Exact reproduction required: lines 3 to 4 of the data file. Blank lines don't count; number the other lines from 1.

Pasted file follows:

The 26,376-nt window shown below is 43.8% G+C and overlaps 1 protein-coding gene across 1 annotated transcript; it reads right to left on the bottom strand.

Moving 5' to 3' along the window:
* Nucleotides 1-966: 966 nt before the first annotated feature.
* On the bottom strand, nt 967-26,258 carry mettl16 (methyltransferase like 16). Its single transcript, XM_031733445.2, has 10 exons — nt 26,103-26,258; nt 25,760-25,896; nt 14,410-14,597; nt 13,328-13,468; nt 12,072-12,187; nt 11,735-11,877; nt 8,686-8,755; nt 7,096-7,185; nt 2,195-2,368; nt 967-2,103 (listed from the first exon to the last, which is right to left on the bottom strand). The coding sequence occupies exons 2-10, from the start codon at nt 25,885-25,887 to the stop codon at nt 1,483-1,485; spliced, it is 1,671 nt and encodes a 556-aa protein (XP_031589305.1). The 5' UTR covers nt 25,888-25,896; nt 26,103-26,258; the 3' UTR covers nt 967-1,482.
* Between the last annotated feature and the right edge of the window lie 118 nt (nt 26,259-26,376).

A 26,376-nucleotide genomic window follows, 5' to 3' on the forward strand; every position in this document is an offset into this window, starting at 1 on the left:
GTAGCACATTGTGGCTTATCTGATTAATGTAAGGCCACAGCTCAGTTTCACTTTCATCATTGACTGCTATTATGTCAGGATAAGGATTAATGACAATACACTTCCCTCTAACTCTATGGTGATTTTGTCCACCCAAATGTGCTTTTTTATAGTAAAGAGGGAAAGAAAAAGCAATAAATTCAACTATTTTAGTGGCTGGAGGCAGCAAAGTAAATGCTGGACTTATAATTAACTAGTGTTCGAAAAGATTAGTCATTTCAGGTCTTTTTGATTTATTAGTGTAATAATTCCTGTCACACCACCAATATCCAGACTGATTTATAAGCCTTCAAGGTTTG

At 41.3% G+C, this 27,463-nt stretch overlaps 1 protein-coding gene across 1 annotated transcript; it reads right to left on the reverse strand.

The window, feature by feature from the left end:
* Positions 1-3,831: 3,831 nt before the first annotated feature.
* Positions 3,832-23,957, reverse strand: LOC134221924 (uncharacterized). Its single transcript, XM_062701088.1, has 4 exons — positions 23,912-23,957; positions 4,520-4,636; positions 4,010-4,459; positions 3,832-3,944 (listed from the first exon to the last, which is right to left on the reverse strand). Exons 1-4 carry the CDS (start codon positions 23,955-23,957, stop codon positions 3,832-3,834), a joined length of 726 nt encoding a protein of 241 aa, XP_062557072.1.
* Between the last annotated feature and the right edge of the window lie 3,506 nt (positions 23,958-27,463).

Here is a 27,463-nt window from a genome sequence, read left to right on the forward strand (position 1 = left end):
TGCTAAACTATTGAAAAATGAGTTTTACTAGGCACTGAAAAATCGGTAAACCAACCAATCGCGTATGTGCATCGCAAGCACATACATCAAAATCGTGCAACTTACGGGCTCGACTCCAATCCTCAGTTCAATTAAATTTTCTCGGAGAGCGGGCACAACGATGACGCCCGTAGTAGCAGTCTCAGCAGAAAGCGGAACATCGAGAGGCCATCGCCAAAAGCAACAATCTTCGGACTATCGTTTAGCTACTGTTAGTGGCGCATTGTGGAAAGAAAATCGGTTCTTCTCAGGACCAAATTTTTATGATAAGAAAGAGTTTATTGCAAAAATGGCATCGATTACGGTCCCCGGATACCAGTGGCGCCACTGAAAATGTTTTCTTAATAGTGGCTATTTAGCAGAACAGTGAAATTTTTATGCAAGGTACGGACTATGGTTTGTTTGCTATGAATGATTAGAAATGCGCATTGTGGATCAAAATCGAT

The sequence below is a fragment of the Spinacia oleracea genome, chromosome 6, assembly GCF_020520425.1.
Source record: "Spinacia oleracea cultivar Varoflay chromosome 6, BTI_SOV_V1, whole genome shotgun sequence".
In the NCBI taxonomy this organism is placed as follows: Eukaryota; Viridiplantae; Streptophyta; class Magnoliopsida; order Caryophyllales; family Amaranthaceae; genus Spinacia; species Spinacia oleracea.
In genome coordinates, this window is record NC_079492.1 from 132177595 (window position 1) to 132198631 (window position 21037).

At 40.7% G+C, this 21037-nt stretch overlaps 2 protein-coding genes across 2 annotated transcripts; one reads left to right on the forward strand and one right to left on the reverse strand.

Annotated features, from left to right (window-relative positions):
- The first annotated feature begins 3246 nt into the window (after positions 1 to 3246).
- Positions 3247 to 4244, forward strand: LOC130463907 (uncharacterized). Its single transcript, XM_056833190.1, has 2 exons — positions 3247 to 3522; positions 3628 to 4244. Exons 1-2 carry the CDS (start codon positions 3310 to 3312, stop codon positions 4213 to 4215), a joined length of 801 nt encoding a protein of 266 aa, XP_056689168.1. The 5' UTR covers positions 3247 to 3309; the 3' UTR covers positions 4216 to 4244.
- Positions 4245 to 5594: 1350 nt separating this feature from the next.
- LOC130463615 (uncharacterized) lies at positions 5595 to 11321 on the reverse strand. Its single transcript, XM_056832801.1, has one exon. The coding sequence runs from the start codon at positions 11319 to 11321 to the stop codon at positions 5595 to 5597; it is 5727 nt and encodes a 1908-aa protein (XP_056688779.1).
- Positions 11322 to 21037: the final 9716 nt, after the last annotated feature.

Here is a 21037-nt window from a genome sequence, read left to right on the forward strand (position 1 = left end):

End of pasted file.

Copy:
* Nucleotides 1-966: 966 nt before the first annotated feature.
* On the bottom strand, nt 967-26,258 carry mettl16 (methyltransferase like 16). Its single transcript, XM_031733445.2, has 10 exons — nt 26,103-26,258; nt 25,760-25,896; nt 14,410-14,597; nt 13,328-13,468; nt 12,072-12,187; nt 11,735-11,877; nt 8,686-8,755; nt 7,096-7,185; nt 2,195-2,368; nt 967-2,103 (listed from the first exon to the last, which is right to left on the bottom strand). The coding sequence occupies exons 2-10, from the start codon at nt 25,885-25,887 to the stop codon at nt 1,483-1,485; spliced, it is 1,671 nt and encodes a 556-aa protein (XP_031589305.1). The 5' UTR covers nt 25,888-25,896; nt 26,103-26,258; the 3' UTR covers nt 967-1,482.